for the friday few - you happy few

You know who reads this site on Friday? Nobody, that's who. So if you're reading this, be congratulated then, on naming yourselves amongst the nobodies, the ghostly few pushed so far to the margins that even to themselves is their own existence up for debate. This is my scattershot Friday list for you, my blog subalterns at the wet drippy end of the workweek.


  1. I didn't really catch on until today that this is the best possible time of my whole life to become a gambling addict. I work right across the street from the casino. I don't even have to walk outside; by pedway and pedway I can amble on over and empty my pockets. I work in government offices connected to a hotel, and most of the hotel patrons are of a mind to gamble. I've listened to them in the lobby and in the hallways, husbands and wives going over their gambling strategies, clutches of conventioneers convinced that they've got a handle on the best machines, the surest things on the floor. They are all losers. They have come here to find that out.
  2. I just went downstairs to the lobby to get a cup of coffee from the cafe. When the barista took my money and tapped out the order on her touchscreen, the clicking of her long fake nails on the plastic screen sounded like insects knocking in hte walls of an old house.
  3. It turns out that I have a turtle-related secret. Today for the first time in two weeks I spotted the turtles in the fountain again. The one with the dark green shell was sitting under the waterfall, submerged maybe half an inch, his belly resting against a tile slab and his limbs floating relaxed in the water. He (all turtles are males to me until proven otherwise) was letting himself be rocked back and forth by the waterfall, in much the same way that swimmers let their bodies be nudged by competing ways.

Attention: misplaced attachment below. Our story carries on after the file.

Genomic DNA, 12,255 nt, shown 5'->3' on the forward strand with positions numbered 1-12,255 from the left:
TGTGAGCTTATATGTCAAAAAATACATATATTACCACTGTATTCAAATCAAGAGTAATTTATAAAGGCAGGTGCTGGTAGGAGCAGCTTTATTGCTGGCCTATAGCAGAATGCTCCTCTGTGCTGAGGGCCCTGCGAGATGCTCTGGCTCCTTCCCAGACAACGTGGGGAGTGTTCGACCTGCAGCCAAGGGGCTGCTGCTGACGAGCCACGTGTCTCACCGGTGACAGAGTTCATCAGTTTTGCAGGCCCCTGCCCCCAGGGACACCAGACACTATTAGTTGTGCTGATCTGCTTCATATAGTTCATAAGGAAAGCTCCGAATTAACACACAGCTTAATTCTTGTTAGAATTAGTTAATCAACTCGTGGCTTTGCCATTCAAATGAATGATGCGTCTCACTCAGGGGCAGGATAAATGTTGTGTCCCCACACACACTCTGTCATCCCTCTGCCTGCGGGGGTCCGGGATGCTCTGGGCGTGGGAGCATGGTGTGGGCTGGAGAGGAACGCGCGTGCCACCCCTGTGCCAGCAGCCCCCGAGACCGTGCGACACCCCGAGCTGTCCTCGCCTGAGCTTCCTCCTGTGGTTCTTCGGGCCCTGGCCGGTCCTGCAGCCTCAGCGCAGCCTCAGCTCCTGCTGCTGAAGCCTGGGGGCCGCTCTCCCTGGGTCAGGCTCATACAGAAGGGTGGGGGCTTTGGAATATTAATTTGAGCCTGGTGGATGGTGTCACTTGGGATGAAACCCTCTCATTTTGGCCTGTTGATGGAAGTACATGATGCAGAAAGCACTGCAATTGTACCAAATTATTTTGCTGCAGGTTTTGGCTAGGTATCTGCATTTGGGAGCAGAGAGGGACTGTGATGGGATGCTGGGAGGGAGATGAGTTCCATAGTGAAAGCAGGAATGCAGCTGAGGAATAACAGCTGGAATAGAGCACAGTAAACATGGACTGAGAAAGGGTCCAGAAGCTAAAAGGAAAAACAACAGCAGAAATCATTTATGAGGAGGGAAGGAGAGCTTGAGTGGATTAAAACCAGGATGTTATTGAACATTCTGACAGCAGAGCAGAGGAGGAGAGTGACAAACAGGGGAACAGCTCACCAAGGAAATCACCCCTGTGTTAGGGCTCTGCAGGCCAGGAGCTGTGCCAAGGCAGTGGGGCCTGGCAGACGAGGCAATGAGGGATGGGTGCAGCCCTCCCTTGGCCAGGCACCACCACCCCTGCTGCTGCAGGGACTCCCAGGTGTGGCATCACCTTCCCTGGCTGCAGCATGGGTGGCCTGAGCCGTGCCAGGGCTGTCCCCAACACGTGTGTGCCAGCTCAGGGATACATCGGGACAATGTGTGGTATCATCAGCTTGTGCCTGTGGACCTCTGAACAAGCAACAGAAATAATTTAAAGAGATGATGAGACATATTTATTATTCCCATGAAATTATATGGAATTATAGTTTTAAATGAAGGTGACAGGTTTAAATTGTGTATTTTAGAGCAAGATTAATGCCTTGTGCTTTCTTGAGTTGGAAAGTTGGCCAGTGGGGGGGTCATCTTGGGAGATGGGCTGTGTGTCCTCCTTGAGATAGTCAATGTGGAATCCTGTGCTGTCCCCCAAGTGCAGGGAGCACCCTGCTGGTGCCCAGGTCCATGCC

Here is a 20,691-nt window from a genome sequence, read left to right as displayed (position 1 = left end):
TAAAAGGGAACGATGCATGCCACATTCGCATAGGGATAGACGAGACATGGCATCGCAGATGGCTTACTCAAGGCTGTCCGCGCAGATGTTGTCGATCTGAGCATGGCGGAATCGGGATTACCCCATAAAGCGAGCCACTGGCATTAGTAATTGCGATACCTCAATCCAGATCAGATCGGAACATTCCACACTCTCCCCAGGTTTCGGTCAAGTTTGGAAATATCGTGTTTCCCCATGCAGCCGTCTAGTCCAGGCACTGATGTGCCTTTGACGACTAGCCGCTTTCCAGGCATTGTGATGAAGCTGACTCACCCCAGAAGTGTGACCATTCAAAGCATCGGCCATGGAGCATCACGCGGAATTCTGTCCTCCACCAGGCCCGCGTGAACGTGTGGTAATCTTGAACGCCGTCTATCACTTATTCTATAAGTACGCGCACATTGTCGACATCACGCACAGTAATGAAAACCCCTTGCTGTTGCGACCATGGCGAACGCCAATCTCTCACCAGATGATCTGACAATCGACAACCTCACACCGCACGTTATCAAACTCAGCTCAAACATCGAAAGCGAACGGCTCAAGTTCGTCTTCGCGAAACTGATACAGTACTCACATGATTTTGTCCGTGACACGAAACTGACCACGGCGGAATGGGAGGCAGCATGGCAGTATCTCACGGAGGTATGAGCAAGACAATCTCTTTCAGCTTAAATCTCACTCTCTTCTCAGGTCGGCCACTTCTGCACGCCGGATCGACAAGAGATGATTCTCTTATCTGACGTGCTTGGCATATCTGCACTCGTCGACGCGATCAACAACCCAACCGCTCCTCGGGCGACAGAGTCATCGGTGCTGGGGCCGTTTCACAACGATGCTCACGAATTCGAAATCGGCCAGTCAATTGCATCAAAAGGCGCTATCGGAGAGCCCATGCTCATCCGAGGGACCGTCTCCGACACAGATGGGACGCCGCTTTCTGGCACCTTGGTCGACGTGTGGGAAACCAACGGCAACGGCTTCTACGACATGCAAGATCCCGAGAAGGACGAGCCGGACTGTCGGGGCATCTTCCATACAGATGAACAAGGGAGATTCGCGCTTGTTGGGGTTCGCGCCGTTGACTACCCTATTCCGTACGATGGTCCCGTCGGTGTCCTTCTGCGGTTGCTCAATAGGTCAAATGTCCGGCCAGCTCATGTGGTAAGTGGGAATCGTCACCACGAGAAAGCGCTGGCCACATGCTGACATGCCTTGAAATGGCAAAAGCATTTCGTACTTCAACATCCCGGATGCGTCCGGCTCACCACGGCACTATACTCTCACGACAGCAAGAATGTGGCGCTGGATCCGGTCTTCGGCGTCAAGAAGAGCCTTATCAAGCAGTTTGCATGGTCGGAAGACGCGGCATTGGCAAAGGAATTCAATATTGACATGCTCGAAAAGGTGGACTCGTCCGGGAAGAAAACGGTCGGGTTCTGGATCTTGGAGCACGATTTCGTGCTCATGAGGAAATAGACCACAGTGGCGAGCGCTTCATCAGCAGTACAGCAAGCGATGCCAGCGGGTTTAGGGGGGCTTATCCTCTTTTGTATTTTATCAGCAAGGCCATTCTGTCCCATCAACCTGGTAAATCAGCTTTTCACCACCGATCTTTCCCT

As I was watching him, the shy turtle, the one with the bright orange shell, swam out from underneath the waterfall and pushed its head out of the water for some air, before submerging again and kicking off for other parts of the pool. When I turned my attention back to the darker turtle, he was staring straight at me, his little crenellated seedpod of a pod swivelling to track my movements. I leaned closer and saw the little black balls of his eyes, but I must showed too much interest. He backed away in little increments until only his head and front limbs were visible. Then he retreated to the other side of the waterfall.

    I stopped to talk to a staff member who had seen me watching the turtles. There were six at one point, but apparently most of them have been stolen. The staff believe that only one is left. How many people know about the existence of the shy orange turtle? I must be one of the only people who stops to watch them on a regular basis.